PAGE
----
Broadband Expansion: Better Broadband
This is the first of two columns describing the importance of broadband expansion in Wisconsin
After spending three days in Denver for a Broadband Summit with legislators from across the country, I came away with even more of an urgency to help Wisconsin catch up to other states on broadband internet expansion.
Wisconsin has a lot of opportunity to improve. In 2016, Wisconsin was ranked 49th in the nation for internet speeds according to the technology firm Speedtest. More recently, Wisconsin jumped to 41st for internet speeds. There’s no way around it, we need to provide internet speeds designed to keep up in a global economy.
Speeds may be increasing in Wisconsin, but progress is slow. Slow speeds don’t just force our TV streaming services to buffer. It’s more than that. Internet speeds determine the education of our children, the health care of our sick and the sales of our local economies. Every second counts on the Internet for almost every facet of our lives.
The Federal Communications Commission (FCC) considers broadband speed to be at least 25 megabytes per second (Mbps) while downloading website content and 3 Mbps while uploading. If fiber optics reach your home, speed is not an issue. But in rural areas like mine and many of yours, it’s like riding a moped on the Interstate – you’ll get there eventually, but the rest of the traffic is whizzing by at an alarming pace.
For those who use dial-up internet, you know just how important it is to have adequate speeds. For people in rural communities with only satellite internet service, you know the hardships of having spotty internet service and data limits.
Technology continues to advance with new low-orbit satellites, 5th Generation (5G) capabilities, whitespace technology and fixed wireless antennas. The only tried and true method for delivering the speeds needed for today and tomorrow’s internet is fiber optics. Installing fiber optics may be expensive, but it provides assurance that Wisconsin can compete in a global economy.
Speed isn’t a luxury for internet usage – it’s a must. It’s truly an accessibility issue when determining whether a user has internet or not.
Understanding which speeds are where is another challenge. Wisconsin is not alone. Across the nation, the data informing regulators where broadband exists and where it doesn’t are completely inaccurate. We need honest mapping now.
The FCC uses census blocks to determine what areas are served. Urban census blocks can be as small as a few blocks and rural census blocks can be miles in size. Building broadband maps from these census blocks is a problem because they only show us where broadband MIGHT be available. I say might, because using census blocks, if one house can be connected in that block, then ALL of the homes are considered connected.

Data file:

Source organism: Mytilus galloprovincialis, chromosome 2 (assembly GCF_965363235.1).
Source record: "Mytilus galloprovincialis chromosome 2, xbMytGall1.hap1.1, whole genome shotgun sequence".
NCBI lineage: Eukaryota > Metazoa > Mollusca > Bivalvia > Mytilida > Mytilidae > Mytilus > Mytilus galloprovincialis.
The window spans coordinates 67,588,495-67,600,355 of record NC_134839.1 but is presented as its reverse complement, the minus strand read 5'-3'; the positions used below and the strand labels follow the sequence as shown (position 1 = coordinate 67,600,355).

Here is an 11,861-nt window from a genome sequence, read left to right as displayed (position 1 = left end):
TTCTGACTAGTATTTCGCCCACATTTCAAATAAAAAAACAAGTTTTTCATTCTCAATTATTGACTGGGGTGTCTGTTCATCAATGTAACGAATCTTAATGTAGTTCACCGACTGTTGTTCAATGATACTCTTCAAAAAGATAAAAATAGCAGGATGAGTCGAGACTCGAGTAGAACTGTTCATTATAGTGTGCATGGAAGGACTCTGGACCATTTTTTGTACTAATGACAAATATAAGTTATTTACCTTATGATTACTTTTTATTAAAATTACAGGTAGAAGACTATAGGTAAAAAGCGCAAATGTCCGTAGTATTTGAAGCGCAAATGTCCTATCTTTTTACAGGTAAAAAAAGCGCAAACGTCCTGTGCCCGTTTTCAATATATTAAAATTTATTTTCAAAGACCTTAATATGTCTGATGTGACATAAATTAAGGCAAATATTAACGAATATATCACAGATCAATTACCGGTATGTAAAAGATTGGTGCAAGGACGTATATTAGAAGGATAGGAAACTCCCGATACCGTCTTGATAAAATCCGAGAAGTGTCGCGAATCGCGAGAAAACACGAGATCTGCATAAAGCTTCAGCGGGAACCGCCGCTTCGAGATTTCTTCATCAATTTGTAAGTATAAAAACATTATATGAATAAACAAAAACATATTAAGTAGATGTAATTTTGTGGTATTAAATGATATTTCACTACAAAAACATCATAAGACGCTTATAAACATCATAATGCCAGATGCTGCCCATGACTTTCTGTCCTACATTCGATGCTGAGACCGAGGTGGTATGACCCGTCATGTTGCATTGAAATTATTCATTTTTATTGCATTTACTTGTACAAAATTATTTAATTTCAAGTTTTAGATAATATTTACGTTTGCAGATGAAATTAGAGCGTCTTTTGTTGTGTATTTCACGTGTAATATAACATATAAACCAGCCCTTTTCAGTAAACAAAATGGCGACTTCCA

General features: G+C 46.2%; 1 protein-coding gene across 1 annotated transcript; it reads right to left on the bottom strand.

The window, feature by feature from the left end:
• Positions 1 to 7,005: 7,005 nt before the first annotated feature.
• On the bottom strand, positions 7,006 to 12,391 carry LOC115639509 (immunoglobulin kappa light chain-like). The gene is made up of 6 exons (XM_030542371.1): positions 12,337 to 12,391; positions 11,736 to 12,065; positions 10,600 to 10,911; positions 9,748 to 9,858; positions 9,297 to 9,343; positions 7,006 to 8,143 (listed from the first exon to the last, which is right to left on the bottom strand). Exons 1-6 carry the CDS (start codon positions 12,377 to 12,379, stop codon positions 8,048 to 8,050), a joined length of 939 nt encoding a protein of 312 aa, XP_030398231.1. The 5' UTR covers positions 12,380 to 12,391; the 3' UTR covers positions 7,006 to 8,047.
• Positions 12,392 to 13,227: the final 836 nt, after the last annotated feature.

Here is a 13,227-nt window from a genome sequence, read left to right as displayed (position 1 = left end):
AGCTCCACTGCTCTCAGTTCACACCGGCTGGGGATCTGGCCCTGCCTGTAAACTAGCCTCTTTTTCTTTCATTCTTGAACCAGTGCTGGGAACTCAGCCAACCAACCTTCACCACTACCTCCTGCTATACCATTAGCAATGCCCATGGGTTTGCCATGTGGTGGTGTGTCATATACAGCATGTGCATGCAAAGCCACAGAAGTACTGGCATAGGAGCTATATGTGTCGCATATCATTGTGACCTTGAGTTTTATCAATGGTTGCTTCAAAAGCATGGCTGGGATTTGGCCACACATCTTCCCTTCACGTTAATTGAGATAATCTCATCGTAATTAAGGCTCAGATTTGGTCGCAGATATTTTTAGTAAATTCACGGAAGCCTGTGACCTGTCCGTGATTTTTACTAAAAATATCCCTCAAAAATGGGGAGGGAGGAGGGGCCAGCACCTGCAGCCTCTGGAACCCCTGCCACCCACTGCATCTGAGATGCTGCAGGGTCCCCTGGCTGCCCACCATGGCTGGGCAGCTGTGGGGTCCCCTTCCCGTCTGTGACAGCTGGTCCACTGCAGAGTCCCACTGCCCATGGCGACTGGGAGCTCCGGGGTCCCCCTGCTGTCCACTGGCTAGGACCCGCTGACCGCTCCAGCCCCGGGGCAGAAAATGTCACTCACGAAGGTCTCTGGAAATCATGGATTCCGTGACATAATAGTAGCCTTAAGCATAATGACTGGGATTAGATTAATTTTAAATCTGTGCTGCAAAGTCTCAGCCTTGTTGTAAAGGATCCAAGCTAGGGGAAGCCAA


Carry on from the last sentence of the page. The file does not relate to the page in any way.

Fortunately, the FCC is taking steps to address these egregiously inaccurate maps by using multiple data streams such as shape-file mapping and crowdsourcing. This is important because there is a general belief that 80% of the population is being reached and some of us are skeptical of that claim.
We can’t expand broadband to areas unless we know where it is needed. With the right data, we will not only be able to expand broadband to all areas, but we will be able to effectively lay out our infrastructure more efficiently.
Big things are in store for Wisconsin. During the summit in Denver, we learned about the applications of Artificial Intelligence, Quantum Computers, 10G capability, microbiomes and other mind boggling science. In fact, as we wrestle with decisions on our 5G service, we learned that the science is already complete for 10G service! Technology is advancing at a break-neck pace and Wisconsin needs to keep up.
We need to think ahead for broadband expansion – speeds are the bottleneck of many users and accurate maps are the most immediate issue for understanding where broadband is needed. In my next column, I will be focusing on how we should use our state resources for broadband expansion and new ideas for making progress in our rural communities.